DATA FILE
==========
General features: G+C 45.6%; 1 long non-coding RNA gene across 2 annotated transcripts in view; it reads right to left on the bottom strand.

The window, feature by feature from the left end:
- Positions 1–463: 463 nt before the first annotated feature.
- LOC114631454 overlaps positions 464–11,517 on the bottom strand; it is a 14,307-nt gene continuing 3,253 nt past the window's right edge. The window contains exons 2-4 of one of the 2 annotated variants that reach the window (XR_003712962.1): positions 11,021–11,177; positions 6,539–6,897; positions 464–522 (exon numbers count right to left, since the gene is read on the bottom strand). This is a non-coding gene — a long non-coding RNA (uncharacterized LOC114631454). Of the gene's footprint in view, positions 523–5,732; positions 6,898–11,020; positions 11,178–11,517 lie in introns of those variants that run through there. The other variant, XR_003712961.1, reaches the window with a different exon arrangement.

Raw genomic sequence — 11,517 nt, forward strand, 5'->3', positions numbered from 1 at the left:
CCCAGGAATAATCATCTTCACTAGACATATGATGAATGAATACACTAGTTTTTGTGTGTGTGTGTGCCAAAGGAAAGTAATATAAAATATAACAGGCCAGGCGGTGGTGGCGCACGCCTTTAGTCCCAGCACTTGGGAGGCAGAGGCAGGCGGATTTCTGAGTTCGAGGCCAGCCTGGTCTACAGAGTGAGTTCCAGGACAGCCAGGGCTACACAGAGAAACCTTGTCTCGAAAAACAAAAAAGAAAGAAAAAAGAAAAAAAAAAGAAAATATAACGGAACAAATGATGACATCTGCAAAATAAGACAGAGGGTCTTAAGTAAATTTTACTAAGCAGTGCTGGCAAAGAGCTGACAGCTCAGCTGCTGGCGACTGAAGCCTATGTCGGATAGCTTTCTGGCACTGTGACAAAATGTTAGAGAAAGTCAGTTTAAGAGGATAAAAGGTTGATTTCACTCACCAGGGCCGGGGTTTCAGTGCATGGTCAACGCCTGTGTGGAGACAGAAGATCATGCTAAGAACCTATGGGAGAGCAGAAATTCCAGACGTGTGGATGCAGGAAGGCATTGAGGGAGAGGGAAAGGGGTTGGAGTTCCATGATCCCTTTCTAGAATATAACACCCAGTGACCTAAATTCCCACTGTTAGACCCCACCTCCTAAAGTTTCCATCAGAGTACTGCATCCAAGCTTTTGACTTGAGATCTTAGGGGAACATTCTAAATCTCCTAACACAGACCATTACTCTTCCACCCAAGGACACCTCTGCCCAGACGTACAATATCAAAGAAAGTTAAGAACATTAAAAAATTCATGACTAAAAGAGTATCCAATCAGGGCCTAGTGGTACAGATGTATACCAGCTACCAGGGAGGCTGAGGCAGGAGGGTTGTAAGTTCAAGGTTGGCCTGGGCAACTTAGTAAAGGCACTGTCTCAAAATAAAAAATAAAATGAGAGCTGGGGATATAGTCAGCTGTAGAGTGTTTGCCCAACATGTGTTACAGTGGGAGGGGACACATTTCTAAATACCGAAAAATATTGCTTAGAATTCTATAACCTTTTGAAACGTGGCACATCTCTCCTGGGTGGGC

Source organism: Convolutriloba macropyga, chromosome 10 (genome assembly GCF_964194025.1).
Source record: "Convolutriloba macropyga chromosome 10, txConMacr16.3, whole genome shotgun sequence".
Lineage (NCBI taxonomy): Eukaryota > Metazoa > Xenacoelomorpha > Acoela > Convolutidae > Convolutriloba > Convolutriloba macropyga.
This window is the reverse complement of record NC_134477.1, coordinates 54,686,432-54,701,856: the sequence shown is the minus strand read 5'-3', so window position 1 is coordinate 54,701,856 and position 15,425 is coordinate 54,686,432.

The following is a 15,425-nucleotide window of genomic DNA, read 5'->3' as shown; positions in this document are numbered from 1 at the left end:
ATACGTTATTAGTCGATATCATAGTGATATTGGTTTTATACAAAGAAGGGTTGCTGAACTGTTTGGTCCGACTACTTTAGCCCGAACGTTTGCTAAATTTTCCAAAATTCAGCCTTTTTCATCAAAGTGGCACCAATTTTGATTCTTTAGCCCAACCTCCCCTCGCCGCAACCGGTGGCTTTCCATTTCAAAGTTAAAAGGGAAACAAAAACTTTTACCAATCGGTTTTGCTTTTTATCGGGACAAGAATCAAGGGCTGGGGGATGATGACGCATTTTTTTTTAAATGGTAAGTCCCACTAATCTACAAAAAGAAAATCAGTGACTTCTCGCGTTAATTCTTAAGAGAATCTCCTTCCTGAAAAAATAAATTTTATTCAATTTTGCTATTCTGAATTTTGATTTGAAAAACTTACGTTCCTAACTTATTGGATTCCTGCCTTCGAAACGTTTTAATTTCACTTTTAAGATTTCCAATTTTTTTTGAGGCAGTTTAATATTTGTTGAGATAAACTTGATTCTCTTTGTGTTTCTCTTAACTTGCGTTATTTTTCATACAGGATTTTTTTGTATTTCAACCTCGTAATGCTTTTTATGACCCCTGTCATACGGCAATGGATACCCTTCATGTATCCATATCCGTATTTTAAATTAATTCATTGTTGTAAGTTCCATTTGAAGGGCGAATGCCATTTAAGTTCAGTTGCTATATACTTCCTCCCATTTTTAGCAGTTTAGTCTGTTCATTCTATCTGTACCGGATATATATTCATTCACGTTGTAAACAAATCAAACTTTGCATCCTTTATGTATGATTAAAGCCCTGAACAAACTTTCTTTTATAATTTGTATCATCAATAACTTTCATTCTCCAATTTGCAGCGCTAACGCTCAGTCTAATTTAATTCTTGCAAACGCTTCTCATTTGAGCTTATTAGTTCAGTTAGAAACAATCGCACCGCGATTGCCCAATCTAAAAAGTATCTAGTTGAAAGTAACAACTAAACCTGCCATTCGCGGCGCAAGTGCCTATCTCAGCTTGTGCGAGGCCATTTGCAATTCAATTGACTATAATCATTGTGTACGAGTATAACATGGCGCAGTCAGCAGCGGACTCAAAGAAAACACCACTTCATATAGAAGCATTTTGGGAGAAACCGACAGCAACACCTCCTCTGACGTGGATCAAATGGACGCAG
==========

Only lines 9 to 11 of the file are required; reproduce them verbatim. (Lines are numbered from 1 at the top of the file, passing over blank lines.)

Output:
Lineage (NCBI taxonomy): Eukaryota > Metazoa > Xenacoelomorpha > Acoela > Convolutidae > Convolutriloba > Convolutriloba macropyga.
This window is the reverse complement of record NC_134477.1, coordinates 54,686,432-54,701,856: the sequence shown is the minus strand read 5'-3', so window position 1 is coordinate 54,701,856 and position 15,425 is coordinate 54,686,432.

The following is a 15,425-nucleotide window of genomic DNA, read 5'->3' as shown; positions in this document are numbered from 1 at the left end: